CAIRO (Reuters) -A U.S. envoy underlined Washington’s support for a democratic transition to civilian rule in Sudan on Saturday during talks with the head of its ruling council and the prime minister, the U.S. embassy in Khartoum said.
It tweeted that Jeffrey Feltman, special envoy for the Horn of Africa, had also urged all sides to recommit to working together to implement Sudan’s constitutional declaration, signed after a 2018-2019 uprising that resulted in the removal of president Omar al-Bashir.
Feltman met with Prime Minister Abdalla Hamdok, General Abdel Fattah al-Burhan, head of the Sovereign Council, and his deputy General Mohamed Hamdan Dagalo.
Tensions between the civilian and military leaders who now share power have soared in the wake of an attempted military coup in September, which the army said it had foiled.
As an economic crisis deepens, a coalition of rebel groups and political parties have aligned themselves with the military, which has accused the civilian governing parties of mismanagement and monopolising power, and are seeking to dissolve the cabinet.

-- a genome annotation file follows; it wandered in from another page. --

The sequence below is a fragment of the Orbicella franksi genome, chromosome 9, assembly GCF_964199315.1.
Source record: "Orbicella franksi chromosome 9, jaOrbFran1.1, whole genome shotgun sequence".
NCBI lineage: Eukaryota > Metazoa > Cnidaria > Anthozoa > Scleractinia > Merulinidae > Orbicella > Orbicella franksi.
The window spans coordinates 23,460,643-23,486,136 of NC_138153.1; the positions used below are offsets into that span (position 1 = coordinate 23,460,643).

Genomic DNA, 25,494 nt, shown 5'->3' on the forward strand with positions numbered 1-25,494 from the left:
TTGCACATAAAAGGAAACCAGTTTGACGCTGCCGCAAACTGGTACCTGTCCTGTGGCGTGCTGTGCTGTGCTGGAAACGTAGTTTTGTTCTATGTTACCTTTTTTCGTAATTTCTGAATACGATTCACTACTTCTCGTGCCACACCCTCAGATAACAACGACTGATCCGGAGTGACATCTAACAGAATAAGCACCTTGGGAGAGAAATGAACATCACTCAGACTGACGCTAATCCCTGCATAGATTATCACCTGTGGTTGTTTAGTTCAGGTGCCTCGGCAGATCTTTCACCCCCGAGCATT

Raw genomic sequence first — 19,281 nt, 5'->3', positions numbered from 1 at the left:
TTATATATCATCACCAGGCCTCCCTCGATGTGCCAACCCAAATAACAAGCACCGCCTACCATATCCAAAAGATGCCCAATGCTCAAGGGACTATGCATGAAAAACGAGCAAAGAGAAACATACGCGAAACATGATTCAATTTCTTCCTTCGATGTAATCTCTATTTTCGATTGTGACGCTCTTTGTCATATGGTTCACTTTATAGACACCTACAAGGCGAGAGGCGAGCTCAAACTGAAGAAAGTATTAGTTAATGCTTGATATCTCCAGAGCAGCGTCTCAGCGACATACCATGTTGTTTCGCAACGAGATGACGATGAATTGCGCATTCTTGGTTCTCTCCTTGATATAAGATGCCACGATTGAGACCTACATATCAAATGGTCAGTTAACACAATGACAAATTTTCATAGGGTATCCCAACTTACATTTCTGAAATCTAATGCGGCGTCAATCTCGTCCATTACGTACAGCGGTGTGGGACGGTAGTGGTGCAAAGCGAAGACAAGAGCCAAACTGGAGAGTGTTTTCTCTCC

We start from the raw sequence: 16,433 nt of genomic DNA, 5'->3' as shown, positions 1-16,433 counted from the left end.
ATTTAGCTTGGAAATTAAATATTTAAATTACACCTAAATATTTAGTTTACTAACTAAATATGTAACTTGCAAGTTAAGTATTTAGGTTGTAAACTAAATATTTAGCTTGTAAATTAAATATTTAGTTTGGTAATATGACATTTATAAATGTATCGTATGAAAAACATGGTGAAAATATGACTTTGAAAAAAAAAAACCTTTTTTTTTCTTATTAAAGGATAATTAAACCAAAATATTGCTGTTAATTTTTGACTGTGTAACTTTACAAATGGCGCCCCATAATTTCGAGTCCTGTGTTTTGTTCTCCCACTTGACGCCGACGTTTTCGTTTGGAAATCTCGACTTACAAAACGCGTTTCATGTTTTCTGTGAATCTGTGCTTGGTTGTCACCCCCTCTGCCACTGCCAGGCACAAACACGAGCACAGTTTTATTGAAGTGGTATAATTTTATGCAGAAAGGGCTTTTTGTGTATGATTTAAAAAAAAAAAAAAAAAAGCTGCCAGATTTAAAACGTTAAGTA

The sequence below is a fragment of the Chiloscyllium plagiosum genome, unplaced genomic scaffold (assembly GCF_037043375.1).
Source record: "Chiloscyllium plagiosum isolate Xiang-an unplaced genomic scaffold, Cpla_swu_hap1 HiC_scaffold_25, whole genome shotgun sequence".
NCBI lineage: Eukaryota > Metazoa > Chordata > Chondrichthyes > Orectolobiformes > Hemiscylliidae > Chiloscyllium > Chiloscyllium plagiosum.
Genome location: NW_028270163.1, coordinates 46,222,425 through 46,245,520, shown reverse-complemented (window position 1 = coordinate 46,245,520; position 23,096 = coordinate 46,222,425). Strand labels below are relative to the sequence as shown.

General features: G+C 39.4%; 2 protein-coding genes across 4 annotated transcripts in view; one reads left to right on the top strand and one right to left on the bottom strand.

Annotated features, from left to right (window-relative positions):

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In response, hundreds of thousands demonstrated in several parts of the Khartoum and other cities on Thursday against the prospect of military rule. Several cabinet ministers took part.
In a statement after the meeting with Feltman, Burhan praised American support for Sudan’s transition to democracy and said the military was keen to protect that transition.
(Reporting by Omar Fahmy, writing by Mahmoud Mourad; editing by Timothy Heritage)
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